Tips for Painting & Staining Shiplap
The secret’s out, and shiplap is IN. Everyone seems to be incorporating the rough-sawn pine (or other soft wood) paneling into their re-dos these days. Why? Well, it’s budget-friendly, relatively easy to apply, and gives the wall an authentic-looking throwback to centuries ago. HGTV’s Fixer Upper stars, Joanna & Chip Gaines, have even adorned the word with a hashtag: #shiplap. If you are a fan of the show, you may recall that when the pair finds shiplap under dry-wall, it’s much like finding hardwood floors under carpet. Not that its anywhere near the cost of adding hardwood; however, original shiplap is a designer’s rustic paradise.
Here are some tips on garnishing your walls with shiplap, and polishing it with paint or stain.
- Once you have bought your shiplap from a lumber company or home improvement store, you will need to sand down any large knots or imperfections. Remember, imperfections are welcome on shiplap; however, you may want to even out any unsightly rough patches.
- Next, prime the boards (that is, if they are not already pre-primed) with a quality primer like Zinsser B-I-N Advanced. This is low odor synthetic shellac-based primer cleans up with soap and water, and will ensure the knots don’t seep through.
- Before applying them to the walls, it’s a good idea to mark your studs behind the drywall so you can map out where to nail the boards.
- Work from the bottom up. The great thing about shiplap is that the boards slot right on top of each other, so it is pretty quick to install. The superior board will notch to the inferior one via a space called a “rabbet”.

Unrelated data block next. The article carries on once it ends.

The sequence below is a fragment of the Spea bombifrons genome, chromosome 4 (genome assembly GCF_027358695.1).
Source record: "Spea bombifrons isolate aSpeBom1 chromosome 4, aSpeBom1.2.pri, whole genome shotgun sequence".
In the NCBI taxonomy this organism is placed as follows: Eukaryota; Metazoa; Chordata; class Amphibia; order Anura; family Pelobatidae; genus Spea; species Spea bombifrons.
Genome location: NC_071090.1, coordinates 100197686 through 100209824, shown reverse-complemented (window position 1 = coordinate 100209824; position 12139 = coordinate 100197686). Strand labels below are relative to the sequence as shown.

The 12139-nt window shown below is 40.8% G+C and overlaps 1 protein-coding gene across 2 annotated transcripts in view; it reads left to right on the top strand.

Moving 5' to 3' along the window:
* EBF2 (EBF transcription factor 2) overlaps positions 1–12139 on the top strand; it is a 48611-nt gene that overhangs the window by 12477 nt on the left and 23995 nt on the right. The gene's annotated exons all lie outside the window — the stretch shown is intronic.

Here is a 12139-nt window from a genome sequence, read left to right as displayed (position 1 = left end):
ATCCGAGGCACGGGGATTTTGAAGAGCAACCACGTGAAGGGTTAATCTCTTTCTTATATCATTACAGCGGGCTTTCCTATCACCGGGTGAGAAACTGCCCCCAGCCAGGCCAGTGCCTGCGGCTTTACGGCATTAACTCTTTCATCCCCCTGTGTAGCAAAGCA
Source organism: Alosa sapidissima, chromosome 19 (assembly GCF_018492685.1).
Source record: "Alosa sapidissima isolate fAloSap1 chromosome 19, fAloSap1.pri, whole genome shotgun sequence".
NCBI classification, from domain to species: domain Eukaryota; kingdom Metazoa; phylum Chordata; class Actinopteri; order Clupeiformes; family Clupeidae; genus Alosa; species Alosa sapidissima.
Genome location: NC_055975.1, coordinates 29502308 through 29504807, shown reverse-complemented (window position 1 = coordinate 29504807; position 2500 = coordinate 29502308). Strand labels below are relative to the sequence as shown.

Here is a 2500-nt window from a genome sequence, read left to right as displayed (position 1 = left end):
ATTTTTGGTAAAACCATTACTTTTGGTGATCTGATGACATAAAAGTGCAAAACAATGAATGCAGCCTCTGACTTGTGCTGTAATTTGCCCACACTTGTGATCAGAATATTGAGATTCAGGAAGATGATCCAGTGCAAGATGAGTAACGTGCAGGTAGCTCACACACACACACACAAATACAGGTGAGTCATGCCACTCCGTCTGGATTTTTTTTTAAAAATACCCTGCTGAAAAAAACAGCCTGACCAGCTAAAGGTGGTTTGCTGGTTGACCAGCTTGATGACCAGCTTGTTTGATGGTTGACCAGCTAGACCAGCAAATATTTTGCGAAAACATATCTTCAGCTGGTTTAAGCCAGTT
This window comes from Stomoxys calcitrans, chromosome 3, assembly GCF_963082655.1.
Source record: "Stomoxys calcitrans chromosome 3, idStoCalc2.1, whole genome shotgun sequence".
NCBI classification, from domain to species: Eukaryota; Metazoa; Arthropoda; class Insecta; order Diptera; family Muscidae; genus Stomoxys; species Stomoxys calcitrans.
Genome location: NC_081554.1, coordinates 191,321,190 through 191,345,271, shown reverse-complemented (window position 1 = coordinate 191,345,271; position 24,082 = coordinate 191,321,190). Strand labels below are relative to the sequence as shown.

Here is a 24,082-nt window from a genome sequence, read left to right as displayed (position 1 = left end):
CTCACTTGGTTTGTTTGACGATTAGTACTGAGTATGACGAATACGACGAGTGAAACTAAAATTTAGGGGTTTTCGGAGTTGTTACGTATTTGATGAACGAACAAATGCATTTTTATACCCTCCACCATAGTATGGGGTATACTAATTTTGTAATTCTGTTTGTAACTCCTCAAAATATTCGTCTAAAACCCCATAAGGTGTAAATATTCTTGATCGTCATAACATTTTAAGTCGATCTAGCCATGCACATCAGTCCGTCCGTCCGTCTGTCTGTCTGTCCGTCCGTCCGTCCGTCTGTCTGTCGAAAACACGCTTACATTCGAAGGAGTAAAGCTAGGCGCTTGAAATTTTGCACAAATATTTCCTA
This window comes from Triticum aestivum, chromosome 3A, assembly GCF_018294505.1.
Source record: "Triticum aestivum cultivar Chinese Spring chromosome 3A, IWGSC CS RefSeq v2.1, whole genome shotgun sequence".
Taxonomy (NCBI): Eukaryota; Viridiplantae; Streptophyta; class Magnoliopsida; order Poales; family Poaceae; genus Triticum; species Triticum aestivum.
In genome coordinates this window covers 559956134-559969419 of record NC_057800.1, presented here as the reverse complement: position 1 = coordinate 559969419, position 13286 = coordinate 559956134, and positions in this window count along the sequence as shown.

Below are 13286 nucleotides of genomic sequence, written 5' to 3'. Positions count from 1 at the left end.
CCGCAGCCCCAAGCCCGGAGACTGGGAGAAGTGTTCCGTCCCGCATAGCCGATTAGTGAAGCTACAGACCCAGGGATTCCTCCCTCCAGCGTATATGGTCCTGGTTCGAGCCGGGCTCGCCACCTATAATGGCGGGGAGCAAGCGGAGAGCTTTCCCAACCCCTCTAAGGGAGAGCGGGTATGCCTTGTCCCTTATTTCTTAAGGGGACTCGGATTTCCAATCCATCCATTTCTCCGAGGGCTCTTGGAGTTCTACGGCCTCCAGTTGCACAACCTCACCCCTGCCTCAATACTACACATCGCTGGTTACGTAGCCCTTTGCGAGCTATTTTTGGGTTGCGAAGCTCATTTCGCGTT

- Match up the corners when two walls meet as closely as possible. Also, measuring will be your best friend when you are working around electrical outlets, and sawing boards accordingly.
- When in place, finish with two coats of a premium matte finish paint, such as Benjamin Moore Regal Select Matte, to help capture the rustic, old-world look. If the boards are going to be exposed to weather, be sure to use an exterior paint.
How To Stain (Before putting boards up)
- Test stain on a scrap board. Stains will look different on different types of wood, so we recommend testing several stains on a scrap piece to find the perfect stain for your room.
- Apply stain to boards by brush or rags. Let it soak for about 30 seconds, then wipe off any excess. Some darker stains may require two coats.
- To avoid spontaneous combustion, soak used stain rags immediately after use in a water-filled, closed metal container.
- Apply 2 to 3 coats of a clear polyurethane to protect the wood once the stain has completely dried. An oil based poly such as Absolute’s Last-N-Last is the most commonly used, while a waterborne polyurethane will prevent the wood from slightly yellowing over time. Use a spar varnish if you plan to install the shiplap outside.
You can use shiplap anywhere that feels right. If you decide to tackle this project, stop by and we’ll walk you through the products needed!